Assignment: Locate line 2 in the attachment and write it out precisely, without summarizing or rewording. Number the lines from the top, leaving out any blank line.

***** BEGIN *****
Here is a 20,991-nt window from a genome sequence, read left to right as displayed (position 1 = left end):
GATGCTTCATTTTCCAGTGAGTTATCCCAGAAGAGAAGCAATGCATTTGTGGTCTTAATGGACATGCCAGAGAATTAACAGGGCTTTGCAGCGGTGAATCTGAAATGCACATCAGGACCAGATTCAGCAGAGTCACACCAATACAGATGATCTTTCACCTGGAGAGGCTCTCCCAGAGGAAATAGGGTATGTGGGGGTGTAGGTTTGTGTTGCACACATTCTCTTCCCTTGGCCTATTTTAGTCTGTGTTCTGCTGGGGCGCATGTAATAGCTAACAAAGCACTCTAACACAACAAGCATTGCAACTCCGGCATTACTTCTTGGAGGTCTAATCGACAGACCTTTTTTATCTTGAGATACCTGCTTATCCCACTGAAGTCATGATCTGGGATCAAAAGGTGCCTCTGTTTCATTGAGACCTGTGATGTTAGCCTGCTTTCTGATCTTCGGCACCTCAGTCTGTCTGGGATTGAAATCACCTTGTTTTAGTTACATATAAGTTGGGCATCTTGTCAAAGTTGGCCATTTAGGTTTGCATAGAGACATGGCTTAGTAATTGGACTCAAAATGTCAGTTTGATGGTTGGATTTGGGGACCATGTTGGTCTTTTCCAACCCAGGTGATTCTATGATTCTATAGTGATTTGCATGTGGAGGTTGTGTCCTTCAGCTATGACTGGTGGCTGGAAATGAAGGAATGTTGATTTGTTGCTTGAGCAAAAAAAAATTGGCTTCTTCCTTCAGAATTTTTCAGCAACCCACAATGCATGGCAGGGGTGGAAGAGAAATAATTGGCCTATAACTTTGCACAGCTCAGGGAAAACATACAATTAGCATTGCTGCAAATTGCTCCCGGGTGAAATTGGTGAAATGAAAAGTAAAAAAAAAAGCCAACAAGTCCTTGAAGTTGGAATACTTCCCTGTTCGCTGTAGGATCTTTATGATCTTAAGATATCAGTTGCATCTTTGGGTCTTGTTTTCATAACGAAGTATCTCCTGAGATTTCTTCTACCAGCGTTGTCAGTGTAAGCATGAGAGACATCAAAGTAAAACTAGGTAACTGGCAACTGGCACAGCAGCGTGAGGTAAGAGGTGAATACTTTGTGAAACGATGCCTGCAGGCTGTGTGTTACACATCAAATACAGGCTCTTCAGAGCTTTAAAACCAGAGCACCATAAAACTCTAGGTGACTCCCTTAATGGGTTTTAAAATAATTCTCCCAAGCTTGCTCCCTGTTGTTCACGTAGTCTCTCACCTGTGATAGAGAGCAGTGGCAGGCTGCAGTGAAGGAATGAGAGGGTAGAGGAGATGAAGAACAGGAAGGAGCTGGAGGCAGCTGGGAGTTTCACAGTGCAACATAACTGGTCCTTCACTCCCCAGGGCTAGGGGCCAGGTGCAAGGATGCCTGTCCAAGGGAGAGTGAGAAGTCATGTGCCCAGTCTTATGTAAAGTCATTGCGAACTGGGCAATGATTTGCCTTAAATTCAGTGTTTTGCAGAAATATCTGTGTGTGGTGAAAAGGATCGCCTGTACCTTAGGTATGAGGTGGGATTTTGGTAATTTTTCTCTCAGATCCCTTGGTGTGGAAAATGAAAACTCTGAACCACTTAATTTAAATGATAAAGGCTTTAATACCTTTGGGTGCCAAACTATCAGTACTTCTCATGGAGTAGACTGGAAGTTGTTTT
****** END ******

GATGCTTCATTTTCCAGTGAGTTATCCCAGAAGAGAAGCAATGCATTTGTGGTCTTAATGGACATGCCAGAGAATTAACAGGGCTTTGCAGCGGTGAATCTGAAATGCACATCAGGACCAGATTCAGCAGAGTCACACCAATACAGATGATCTTTCACCTGGAGAGGCTCTCCCAGAGGAAATAGGGTATGTGGGGGTGTAGGTTTGTGTTGCACACATTCTCTTCCCTTGGCCTATTTTAGTCTGTGTTCTGCTGGGGCGCATGTAATAGCTAACAAAGCACTCTAACACAACAAGCATTGCAACTCCGGCATTACTTCTTGGAGGTCTAATCGACAGACCTTTTTTATCTTGAGATACCTGCTTATCCCACTGAAGTCATGATCTGGGATCAAAAGGTGCCTCTGTTTCATTGAGACCTGTGATGTTAGCCTGCTTTCTGATCTTCGGCACCTCAGTCTGTCTGGGATTGAAATCACCTTGTTTTAGTTACATATAAGTTGGGCATCTTGTCAAAGTTGGCCATTTAGGTTTGCATAGAGACATGGCTTAGTAATTGGACTCAAAATGTCAGTTTGATGGTTGGATTTGGGGACCATGTTGGTCTTTTCCAACCCAGGTGATTCTATGATTCTATAGTGATTTGCATGTGGAGGTTGTGTCCTTCAGCTATGACTGGTGGCTGGAAATGAAGGAATGTTGATTTGTTGCTTGAGCAAAAAAAAATTGGCTTCTTCCTTCAGAATTTTTCAGCAACCCACAATGCATGGCAGGGGTGGAAGAGAAATAATTGGCCTATAACTTTGCACAGCTCAGGGAAAACATACAATTAGCATTGCTGCAAATTGCTCCCGGGTGAAATTGGTGAAATGAAAAGTAAAAAAAAAAGCCAACAAGTCCTTGAAGTTGGAATACTTCCCTGTTCGCTGTAGGATCTTTATGATCTTAAGATATCAGTTGCATCTTTGGGTCTTGTTTTCATAACGAAGTATCTCCTGAGATTTCTTCTACCAGCGTTGTCAGTGTAAGCATGAGAGACATCAAAGTAAAACTAGGTAACTGGCAACTGGCACAGCAGCGTGAGGTAAGAGGTGAATACTTTGTGAAACGATGCCTGCAGGCTGTGTGTTACACATCAAATACAGGCTCTTCAGAGCTTTAAAACCAGAGCACCATAAAACTCTAGGTGACTCCCTTAATGGGTTTTAAAATAATTCTCCCAAGCTTGCTCCCTGTTGTTCACGTAGTCTCTCACCTGTGATAGAGAGCAGTGGCAGGCTGCAGTGAAGGAATGAGAGGGTAGAGGAGATGAAGAACAGGAAGGAGCTGGAGGCAGCTGGGAGTTTCACAGTGCAACATAACTGGTCCTTCACTCCCCAGGGCTAGGGGCCAGGTGCAAGGATGCCTGTCCAAGGGAGAGTGAGAAGTCATGTGCCCAGTCTTATGTAAAGTCATTGCGAACTGGGCAATGATTTGCCTTAAATTCAGTGTTTTGCAGAAATATCTGTGTGTGGTGAAAAGGATCGCCTGTACCTTAGGTATGAGGTGGGATTTTGGTAATTTTTCTCTCAGATCCCTTGGTGTGGAAAATGAAAACTCTGAACCACTTAATTTAAATGATAAAGGCTTTAATACCTTTGGGTGCCAAACTATCAGTACTTCTCATGGAGTAGACTGGAAGTTGTTTT